A group of scientists, financed by the Rockefeller Institute, have been secretly carrying on important chemical research work for three months in an out of the way corner of the Mallinckrodt Chemical Laboratory, it was revealed yesterday in a survey of the grounds. Under the direction of Assistant Professor of Chemistry George B. Kistiakowsky, these men, veiled in secrecy and unwilling to divulge their plans, have completed a complicated mass of apparatus, that it is hoped will measure in a more direct and accurate manner the amount of heat evolved in a chemical change, and expect to be several years in perfecting the apparatus. The Rockefeller Institute has put up an unknown amount of money to build the apparatus and to use it for research.
Professor Kistiskowsky explains the value of the expected discoveries by likening them to a person calculating the distance between Boston and New York by direct measurement, while he describes the old methods that he hopes to replace as the same as a person measuring the distance between Boston and New York by going around the world to do it.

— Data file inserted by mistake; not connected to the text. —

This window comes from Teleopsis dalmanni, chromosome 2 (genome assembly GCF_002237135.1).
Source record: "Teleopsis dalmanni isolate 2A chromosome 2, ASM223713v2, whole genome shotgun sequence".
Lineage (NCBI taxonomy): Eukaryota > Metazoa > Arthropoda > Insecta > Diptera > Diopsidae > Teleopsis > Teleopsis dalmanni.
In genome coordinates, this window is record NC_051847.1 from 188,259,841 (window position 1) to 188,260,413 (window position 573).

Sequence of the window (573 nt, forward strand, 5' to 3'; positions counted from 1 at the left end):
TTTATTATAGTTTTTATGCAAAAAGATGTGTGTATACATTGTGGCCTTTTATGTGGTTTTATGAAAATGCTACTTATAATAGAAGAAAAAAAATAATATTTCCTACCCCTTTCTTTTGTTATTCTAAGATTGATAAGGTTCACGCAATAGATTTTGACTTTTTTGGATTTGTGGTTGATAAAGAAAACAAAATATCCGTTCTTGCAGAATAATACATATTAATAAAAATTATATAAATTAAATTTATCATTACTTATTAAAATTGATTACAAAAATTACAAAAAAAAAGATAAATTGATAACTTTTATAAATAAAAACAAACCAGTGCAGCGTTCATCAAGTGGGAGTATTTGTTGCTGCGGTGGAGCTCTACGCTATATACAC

There is no definite date when the work will be completed, but it will probably take several years. Now that the apparatus is finished, observations will be made on the burning of organic compounds and calculating the amount of heat absorbed when they burn. All this calculation and measurement will be done directly and not in the old roundabout and inaccurate methods. Professor Kistiakowsky hopes that the accuracy will be ten times better than any other ever attained. If it proves to be so he expects the use of his apparatus will be the greatest value in many fields of chemical research, and that it may make possible some revolutionary discoveries about reactions which evolve host, and coincidentally, about the ultimate structure of matter.